Philadelphia Dangerous City Property

Everyone likes to feel safe in her or his own community. City, county, and state governments are responsible to enforce laws providing for public safety. These include laws requiring business and property owners to maintain their sidewalks, entryways, and buildings according to specific standards. Owners should also utilize proper signage to alert the public of dangerous situations such as slippery floors or any other hazard. Hazardous outdoor property should also be appropriately fenced with warning signs as well.

When property owners fail to comply with these laws and you are injured due to their negligence, you have the right to seek compensation through a civil suit filed against the owner. However, when the property owner is the government, especially the city; do the same rules apply?

Sovereign Immunity Or Governmental Immunity

Sovereign immunity was originally a doctrine in England that held that the king could do no wrong. Whereas we have no king today, the principle applies to the Federal government, states, local municipalities (Cities) and their employees. Although the term sovereign immunity is generally used to refer to these types of lawsuits against any type of governmental entity, Pennsylvania has two specific statutes: the Sovereign Immunity Act (applying to the state of Pennsylvania) and the Political Subdivision Tort Claims Act (applying to municipalities such as cities).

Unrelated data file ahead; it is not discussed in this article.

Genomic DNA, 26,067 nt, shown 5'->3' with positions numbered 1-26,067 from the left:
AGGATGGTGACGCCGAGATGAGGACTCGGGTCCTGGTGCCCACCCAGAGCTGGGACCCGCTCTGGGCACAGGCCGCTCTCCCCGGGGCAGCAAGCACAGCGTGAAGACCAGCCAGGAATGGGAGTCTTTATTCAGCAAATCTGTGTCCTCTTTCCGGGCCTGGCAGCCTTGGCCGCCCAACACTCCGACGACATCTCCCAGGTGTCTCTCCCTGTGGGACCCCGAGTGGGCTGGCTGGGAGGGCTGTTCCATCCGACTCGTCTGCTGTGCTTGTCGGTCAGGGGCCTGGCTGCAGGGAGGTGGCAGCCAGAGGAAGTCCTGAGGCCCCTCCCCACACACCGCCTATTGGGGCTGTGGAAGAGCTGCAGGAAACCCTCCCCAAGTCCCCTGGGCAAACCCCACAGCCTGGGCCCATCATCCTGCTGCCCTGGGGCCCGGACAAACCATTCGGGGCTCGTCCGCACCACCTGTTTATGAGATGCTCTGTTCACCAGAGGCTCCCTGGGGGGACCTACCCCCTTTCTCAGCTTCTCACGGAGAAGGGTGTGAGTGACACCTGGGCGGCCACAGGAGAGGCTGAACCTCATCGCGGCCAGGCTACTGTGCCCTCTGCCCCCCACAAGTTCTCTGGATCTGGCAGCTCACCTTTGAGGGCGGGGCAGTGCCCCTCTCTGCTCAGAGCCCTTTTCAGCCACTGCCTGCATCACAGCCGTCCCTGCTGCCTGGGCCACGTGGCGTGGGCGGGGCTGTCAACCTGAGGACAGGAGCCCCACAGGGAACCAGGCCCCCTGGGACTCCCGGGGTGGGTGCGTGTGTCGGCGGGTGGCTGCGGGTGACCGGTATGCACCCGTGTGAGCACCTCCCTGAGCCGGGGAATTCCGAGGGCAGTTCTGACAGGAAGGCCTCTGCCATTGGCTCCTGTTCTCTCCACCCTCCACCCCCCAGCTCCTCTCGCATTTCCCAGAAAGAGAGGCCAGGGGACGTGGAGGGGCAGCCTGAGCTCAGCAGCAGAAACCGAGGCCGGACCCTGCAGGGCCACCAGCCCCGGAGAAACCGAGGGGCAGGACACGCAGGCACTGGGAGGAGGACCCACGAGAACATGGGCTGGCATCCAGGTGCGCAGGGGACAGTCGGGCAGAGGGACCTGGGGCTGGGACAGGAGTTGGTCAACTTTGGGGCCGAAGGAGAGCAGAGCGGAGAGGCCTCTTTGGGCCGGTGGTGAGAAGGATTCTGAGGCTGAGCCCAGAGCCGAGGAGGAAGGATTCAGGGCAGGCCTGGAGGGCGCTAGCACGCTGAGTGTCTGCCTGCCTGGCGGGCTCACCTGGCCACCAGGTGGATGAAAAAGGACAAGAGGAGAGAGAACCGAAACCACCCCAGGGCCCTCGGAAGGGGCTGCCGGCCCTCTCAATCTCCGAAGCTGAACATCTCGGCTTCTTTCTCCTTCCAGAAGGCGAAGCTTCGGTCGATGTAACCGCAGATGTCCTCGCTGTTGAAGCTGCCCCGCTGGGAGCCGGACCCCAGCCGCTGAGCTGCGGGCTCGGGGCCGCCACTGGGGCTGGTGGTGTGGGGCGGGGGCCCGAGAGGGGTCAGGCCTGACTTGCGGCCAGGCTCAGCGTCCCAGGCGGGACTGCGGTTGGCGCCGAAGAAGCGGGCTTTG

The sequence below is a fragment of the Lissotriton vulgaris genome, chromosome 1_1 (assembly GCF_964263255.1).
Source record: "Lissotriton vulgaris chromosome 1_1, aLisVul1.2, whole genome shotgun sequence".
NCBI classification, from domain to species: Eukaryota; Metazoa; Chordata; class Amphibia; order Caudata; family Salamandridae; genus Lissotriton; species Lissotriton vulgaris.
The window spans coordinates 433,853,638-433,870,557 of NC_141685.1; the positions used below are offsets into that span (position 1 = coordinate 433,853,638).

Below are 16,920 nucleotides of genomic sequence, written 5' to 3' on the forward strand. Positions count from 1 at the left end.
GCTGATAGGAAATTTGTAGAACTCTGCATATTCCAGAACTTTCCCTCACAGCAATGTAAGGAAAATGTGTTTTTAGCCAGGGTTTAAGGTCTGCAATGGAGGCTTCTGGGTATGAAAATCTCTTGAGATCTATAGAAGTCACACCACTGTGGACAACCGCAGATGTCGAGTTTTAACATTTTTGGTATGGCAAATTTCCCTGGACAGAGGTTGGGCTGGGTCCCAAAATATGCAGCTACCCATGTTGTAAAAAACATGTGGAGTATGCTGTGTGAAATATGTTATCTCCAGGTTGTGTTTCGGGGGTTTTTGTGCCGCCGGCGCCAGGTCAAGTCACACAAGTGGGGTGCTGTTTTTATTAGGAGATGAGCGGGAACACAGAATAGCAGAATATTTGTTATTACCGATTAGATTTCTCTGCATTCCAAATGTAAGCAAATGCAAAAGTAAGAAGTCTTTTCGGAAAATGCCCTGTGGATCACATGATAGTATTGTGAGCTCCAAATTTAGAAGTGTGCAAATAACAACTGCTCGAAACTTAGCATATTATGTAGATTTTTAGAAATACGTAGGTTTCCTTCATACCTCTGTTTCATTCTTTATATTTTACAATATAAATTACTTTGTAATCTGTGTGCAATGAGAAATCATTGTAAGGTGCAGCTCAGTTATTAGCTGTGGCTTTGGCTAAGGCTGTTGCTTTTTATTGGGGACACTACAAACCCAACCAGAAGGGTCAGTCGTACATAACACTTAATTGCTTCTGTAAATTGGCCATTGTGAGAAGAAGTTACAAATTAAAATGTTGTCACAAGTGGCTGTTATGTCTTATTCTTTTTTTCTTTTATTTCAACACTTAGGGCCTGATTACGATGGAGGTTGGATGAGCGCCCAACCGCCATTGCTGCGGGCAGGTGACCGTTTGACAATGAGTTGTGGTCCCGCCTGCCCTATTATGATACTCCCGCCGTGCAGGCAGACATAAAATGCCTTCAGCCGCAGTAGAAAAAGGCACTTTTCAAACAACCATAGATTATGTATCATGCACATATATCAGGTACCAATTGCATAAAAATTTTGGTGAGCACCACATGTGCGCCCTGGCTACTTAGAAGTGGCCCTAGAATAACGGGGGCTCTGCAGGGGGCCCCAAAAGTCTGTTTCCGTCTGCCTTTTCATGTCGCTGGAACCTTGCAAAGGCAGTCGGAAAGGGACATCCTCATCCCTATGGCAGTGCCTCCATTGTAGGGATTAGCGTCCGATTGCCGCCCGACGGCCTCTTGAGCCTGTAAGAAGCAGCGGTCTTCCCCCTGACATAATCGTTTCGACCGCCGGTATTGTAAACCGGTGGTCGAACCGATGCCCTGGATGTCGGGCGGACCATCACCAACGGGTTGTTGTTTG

Special Notice within 6 months required

These laws can be very tricky to navigate. First, although most personal injury lawsuits can be brought within two years of the accident, notice to a City or other government entity require a special notice of the injury to the City or governmental entity within 6 months of the cause of action.

Can you sue the City or Government if they have immunity? The Exceptions to Governmental Immunity:

Does this mean government is above the law when you are injured on state or city property? Not completely. Pennsylvania law provides several exceptions to government immunity:

  • Motor vehicle exception
  • Care, custody, control of personal property exception;
  • Real property exception
  • Trees, traffic signals or controls and street lighting exception
  • Utility service facilities exception
  • Streets
  • Sidewalks
  • Care, custody, control of animals

It is important to have an experienced attorney determine whether your case fits within one of the exceptions to the City or government claiming immunity. As with any injury due to the negligence of a third party, your first step, if you have been injured on government property should be to contact the Pearce Law Firm, P.C. to determine your rights and options for compensation for your injuries and losses. We understand the dynamics of a lawsuit against the Commonwealth or any municipality therein.

Limitations

There are limitations set forth in the law on the amount you may seek for compensation. For governmental immunity against a City, damages are capped at $500,000.

Additionally, you may only seek a claim for Pain and suffering for permanent loss of bodily function, permanent disfigurement or permanent dismemberment where medical expenses exceed the sum of $1,500..

Contact The Pearce Law Firm, P.C. today for a free initial consultation. Our experience and understanding of the law will help you receive the maximum compensation for your injuries.